the fungus.

Josh is kind of a hypochondriac. He has a particular fear of parasites and also any sort of mass poisoning done by the government or large corporations (don't ask). Once he spilled his beer while pouring it and became convinced that he had a degenerative nerve disease. Every time he tried to pour a beer after that, he would spill it, further confirming that he was going the way of Lou Gehrig. At some point, he realized that pouring a beer slowly, which you might do if you were trying hard not to spill it, makes it more likely to spill.

I supply the common sense in the relationship. He brings the imagination. We make it work.

I was telling Lauren about this, and she told me that she was paranoid about catching this kind of fungus for which there is no cure. It's not life-threatening or even oozy. You just get splotchy skin. Every time she gets a little itchy, she becomes convinced that she's caught the fungus.

She further said that she was generally worried about any sort of condition which might affect her physical appearance. She was scared of things that would make her ugly, because then no one would love her. Those were her words. I was a little shocked, though maybe I shouldn't have been. Equating beauty with love is pretty common among women (maybe men, too?). Lauren goes to a lot of trouble to look fantastic. She works out for hours every day, and once, for lunch, I saw her eating plain popcorn and some watermelon. You know, I'd like to be hot, but I think I'd get hungry.

At the time, I was too gobsmacked by her thinking to respond, but later, I felt bad for missing the opportunity to inject a positive message into her life. Such as, hey, ugly people get love, too. Also: love that hinges on whether or not your skin is splotchy is not love.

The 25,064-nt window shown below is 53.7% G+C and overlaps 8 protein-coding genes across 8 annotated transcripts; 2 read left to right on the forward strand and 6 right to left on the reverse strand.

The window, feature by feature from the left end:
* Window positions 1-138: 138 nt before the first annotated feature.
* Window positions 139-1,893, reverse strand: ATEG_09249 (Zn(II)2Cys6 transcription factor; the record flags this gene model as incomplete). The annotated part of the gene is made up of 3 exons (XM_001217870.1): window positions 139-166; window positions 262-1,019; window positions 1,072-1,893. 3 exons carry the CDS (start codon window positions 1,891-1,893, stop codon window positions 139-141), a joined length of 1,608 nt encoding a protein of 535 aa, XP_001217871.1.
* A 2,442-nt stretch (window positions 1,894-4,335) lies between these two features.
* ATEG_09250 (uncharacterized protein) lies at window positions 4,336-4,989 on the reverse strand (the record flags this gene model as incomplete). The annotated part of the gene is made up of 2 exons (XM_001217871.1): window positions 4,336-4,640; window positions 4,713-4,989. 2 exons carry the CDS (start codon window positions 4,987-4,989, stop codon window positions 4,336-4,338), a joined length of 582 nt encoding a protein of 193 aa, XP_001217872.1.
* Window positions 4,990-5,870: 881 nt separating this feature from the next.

Her identity is obviously very wrapped up with her appearance. She is The Hot Woman. And that's fine. We are all just going with her natural abilities here. At some point in our individual lives, she realized that she could be hot, and I realized that my strengths were elsewhere. I put next to no effort into my appearance, and that lack of concern is part of my identity. I've found that some men actually like it. Go figure.

Apparently, Lauren's standards of beauty work both ways. She had been dating a guy who had a doctorate in physics, owned a beautiful house, cooked her fantastic dinners, and was apparently a really nice guy. There are many legitimate reasons to break up with such a man, he could have been a puppy-kicker for all I know, but one of the things she mentioned was that he wasn't very attractive. I met him. He was a regular-looking fellow. Big nose, but clean and well-dressed. Her previous boyfriend, admittedly, could have been a model. She complained about him being vain. Sigh.

It makes me wonder how Lauren will approach aging. She may be gorgeous until the end of her days, but at some point, she will stop being "hot" and start being "hot, for her age." There are a myriad of ways to hang on to youth, and, because there is a market, the technology will only improve. It seems like an empty pursuit, though. Even if she manages to keep everything high and tight, she'll still have to worry about fungus. Seems a bit like building a house on the sand.

I certainly don't have to worry that Josh will stop loving me as my looks go, as I've done an excellent job lowering his standards. I just have to worry about those degenerative nerve diseases.

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